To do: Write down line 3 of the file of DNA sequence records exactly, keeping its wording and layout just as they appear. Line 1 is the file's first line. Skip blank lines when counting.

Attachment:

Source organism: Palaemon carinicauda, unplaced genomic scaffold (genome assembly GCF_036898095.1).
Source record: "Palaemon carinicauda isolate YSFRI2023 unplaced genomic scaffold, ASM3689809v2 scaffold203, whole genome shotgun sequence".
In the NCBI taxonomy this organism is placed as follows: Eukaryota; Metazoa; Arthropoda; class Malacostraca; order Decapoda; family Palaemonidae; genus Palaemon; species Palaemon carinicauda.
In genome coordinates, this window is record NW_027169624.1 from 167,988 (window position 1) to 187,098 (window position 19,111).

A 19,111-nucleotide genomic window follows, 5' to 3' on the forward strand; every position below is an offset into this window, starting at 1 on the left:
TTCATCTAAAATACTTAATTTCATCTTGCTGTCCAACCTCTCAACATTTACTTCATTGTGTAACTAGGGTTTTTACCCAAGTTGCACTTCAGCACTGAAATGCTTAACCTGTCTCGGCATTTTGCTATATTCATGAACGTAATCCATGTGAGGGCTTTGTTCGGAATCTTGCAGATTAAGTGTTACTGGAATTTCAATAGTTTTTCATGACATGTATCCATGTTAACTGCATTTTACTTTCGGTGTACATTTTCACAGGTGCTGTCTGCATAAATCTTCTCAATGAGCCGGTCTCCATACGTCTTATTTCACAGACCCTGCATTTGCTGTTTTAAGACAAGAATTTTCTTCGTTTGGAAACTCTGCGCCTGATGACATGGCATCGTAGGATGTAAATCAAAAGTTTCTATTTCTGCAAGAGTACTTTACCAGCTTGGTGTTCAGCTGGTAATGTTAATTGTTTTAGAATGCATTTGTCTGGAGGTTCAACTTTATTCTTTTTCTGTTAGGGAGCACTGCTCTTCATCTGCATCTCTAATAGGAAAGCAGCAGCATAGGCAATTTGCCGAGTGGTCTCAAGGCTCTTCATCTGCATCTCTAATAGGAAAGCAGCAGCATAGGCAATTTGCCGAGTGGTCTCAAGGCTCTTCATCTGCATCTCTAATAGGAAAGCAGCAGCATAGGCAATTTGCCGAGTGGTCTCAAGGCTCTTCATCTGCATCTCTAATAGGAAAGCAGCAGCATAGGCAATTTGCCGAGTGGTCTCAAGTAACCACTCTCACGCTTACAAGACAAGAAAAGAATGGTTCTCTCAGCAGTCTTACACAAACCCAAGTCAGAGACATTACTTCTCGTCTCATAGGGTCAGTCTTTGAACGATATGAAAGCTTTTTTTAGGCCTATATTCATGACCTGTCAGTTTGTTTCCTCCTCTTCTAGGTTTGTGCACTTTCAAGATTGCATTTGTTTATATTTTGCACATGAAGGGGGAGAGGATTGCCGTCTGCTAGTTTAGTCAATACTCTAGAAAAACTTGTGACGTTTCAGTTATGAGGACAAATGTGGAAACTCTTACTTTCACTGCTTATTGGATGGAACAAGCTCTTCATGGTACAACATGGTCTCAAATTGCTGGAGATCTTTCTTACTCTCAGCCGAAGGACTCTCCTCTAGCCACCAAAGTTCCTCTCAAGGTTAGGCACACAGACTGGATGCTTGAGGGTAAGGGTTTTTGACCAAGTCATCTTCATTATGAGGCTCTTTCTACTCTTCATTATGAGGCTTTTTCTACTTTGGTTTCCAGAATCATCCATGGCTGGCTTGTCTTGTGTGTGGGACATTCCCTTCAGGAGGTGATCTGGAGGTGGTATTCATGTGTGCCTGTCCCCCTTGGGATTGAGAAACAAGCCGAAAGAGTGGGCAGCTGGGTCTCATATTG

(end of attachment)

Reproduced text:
In the NCBI taxonomy this organism is placed as follows: Eukaryota; Metazoa; Arthropoda; class Malacostraca; order Decapoda; family Palaemonidae; genus Palaemon; species Palaemon carinicauda.